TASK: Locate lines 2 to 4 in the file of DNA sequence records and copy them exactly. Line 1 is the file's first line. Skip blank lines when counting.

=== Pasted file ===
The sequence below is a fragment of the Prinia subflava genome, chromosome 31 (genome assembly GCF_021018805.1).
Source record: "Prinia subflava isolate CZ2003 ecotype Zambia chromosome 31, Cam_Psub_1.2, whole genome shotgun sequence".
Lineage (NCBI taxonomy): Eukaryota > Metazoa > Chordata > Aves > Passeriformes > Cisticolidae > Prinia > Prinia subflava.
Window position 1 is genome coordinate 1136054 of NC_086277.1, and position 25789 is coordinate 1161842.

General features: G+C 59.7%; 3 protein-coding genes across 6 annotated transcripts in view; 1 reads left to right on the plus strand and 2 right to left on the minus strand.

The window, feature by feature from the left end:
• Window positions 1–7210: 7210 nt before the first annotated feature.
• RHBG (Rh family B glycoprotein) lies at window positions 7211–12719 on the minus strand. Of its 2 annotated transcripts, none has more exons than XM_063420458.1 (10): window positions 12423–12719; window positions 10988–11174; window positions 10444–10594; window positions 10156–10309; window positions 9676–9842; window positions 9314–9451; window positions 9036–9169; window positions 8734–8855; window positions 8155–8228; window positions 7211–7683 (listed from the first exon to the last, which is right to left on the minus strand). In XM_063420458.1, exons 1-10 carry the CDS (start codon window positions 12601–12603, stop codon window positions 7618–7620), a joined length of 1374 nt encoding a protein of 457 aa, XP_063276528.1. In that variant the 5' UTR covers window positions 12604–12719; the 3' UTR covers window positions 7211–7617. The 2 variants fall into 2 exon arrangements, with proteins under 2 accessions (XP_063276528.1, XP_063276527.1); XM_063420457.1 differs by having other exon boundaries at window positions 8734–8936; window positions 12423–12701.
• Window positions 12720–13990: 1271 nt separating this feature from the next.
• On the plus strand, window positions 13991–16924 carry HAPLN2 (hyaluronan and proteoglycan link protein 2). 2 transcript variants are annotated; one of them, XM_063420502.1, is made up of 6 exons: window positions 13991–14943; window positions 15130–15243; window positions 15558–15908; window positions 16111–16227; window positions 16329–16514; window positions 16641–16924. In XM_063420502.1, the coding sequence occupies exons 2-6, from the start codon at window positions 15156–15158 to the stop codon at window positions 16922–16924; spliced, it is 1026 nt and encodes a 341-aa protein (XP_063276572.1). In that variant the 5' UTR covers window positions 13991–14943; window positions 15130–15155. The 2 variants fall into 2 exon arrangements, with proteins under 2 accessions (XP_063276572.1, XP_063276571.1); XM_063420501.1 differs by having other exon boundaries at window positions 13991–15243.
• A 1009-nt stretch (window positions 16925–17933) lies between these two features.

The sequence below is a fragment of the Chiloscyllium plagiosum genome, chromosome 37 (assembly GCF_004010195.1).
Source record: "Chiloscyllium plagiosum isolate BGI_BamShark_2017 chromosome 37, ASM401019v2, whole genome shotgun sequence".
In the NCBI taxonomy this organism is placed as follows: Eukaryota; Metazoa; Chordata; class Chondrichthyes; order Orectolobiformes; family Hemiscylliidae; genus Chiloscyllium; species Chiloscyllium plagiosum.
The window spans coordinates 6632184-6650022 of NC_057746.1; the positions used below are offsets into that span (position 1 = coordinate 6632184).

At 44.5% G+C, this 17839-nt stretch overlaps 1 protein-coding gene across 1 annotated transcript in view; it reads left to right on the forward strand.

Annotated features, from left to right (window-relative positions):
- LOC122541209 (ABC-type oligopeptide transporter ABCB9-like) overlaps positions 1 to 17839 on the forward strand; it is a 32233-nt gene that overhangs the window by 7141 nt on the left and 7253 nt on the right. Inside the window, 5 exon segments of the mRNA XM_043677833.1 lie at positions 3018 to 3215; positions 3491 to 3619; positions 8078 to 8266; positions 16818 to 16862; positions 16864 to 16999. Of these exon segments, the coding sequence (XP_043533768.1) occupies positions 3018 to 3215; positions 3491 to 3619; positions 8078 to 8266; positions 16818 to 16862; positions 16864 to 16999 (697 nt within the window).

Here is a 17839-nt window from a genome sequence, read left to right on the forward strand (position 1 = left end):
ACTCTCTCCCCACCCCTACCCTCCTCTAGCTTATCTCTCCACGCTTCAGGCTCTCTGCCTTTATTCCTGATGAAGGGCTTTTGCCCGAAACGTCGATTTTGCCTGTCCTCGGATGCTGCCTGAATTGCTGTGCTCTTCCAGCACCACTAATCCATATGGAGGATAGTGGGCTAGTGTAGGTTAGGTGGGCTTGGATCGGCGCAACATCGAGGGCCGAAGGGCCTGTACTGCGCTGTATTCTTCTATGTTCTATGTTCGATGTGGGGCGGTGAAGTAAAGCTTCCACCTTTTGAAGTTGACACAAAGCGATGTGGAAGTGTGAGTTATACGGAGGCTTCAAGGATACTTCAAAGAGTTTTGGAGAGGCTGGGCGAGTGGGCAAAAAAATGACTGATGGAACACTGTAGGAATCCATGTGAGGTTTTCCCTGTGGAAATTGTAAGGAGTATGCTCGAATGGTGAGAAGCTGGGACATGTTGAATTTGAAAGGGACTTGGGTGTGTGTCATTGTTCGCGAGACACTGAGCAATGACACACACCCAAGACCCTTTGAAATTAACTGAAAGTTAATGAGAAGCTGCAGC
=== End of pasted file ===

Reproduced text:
Source record: "Prinia subflava isolate CZ2003 ecotype Zambia chromosome 31, Cam_Psub_1.2, whole genome shotgun sequence".
Lineage (NCBI taxonomy): Eukaryota > Metazoa > Chordata > Aves > Passeriformes > Cisticolidae > Prinia > Prinia subflava.
Window position 1 is genome coordinate 1136054 of NC_086277.1, and position 25789 is coordinate 1161842.